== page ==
The Girl in the Spider's Web teaser poster.jpg
-while the trailer was good, I did not see the original Girl with the Dragon Tattoo or it's remake so I think I'm out.

November 16

Fantastic Beasts: The Crimes of Grindelwald (****)

-the first Fantastic Beasts movie wasn't great, but it was interesting.  At the very least, it did not turn me off of the remaining series.  Most of the main characters are not even mentioned in the original Harry Potter series, so their fates are uncertain, giving the films a sense of danger.

November 21

Robin Hood (*)

-someone looked at the Antifa riots on the news and thought that it would be a good idea to portray them as the heroes in a Robin Hood film.  I cannot comprehend the idiocy of this.  The visuals are less medieval as they are faux-medieval, like something out of Ella Enchanted.

Creed II (*)
File:Creed ii poster.jpg
-this is no reflection on this movie because I have intentionally been avoiding the trailers.  I have been meaning to watch the original Creed, and don't want to spoil it yet.

Ralph Breaks the Internet (***)
Ralph Breaks the Internet poster.jpg
-I loved the first movie, but something about this seems soaked in cynicism and a bit too much "of the time."  That means that the references that seem fresh now will be dated and obscure all too soon.

Second Act (**)

-I don't care for Jennifer Lopez, but I am open to seeing more of this film if the trailers are funny.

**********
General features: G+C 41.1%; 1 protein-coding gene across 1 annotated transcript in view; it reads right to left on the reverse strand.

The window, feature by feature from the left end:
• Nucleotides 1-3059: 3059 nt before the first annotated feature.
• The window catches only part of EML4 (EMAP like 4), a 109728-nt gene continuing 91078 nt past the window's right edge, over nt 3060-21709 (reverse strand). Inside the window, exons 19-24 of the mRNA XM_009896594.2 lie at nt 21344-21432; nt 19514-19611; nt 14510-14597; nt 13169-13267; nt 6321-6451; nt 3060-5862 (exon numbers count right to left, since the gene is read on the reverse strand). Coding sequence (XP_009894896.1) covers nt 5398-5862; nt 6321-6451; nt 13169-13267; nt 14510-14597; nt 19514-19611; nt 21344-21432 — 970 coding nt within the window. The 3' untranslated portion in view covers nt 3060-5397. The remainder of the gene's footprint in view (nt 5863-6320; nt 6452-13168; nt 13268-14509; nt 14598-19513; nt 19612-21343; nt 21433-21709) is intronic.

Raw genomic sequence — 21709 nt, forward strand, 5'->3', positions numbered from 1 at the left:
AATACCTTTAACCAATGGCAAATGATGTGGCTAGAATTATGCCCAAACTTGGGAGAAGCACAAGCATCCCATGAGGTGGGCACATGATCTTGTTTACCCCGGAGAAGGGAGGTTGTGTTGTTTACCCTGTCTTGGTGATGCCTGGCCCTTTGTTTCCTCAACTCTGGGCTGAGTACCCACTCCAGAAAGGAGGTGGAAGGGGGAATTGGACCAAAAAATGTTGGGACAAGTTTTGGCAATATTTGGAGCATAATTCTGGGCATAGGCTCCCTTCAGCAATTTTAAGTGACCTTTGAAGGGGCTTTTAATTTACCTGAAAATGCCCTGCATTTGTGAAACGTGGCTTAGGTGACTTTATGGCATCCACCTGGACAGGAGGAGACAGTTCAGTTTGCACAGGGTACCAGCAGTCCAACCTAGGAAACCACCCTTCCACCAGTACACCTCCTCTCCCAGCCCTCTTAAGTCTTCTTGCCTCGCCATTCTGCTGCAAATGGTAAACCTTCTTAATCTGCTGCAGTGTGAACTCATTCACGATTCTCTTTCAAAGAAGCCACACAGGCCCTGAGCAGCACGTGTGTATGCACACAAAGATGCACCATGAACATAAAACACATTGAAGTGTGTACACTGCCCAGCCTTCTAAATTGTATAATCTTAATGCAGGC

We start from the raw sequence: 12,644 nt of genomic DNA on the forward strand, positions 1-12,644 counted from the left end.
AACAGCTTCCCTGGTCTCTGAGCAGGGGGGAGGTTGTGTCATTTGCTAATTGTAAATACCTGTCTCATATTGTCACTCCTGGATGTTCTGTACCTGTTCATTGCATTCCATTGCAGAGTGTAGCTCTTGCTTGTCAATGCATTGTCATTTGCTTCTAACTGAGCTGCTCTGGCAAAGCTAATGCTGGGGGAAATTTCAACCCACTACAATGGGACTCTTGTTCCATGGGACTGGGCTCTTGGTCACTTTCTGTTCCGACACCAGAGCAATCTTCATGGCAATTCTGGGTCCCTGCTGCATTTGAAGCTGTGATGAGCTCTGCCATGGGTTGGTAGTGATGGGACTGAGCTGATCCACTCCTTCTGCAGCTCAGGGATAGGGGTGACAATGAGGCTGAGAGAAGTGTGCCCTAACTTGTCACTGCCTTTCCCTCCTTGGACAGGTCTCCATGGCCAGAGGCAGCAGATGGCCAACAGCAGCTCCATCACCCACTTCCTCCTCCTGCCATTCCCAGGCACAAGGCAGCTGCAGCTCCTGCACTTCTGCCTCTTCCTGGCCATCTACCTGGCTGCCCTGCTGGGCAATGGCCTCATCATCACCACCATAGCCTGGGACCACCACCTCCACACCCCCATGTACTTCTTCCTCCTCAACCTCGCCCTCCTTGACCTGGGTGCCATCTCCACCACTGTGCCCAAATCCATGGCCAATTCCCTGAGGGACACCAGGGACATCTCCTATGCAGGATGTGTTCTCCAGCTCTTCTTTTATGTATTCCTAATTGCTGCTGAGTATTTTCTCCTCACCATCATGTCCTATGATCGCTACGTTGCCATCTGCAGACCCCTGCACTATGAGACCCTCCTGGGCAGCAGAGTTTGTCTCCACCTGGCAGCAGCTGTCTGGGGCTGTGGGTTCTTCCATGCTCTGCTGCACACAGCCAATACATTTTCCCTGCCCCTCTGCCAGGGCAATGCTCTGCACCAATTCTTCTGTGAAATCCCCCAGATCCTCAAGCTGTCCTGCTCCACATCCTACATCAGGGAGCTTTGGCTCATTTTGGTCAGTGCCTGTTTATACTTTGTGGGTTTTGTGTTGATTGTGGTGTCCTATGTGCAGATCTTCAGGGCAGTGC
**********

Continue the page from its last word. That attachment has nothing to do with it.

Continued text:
December 7

Mary Queen of Scots (**)
Mary Queen of Scots.png
-the actresses are good, but for some reason, this isn't capturing me.

December 14

Spider-Man: Into the Spider-Verse (**)

-The trailers for this movie are really good.  But Miles Morales is such an annoying character for me.  The fact that he and Peter Parker are in this movie may get me to see it.

Mortal Engines (**)
Mortal Engines teaser poster.jpg
-Oh, Peter Jackson, what happened to you?  The Lord of the Rings worked for many reasons, one of which was that Jackson made a fantasy world seem real and tangible.  Nothing about this movie seems real.

December 19

Mary Poppins Returns (****)

-the music gives me chills for some reason.  The cast is excellent and I am hoping for some wonderful original songs.

December 21

Aquaman (*****)

-I love Momoa's Aquaman and I'm glad they are giving him a chance to prove himself as a solo character.

Bumblebee (****)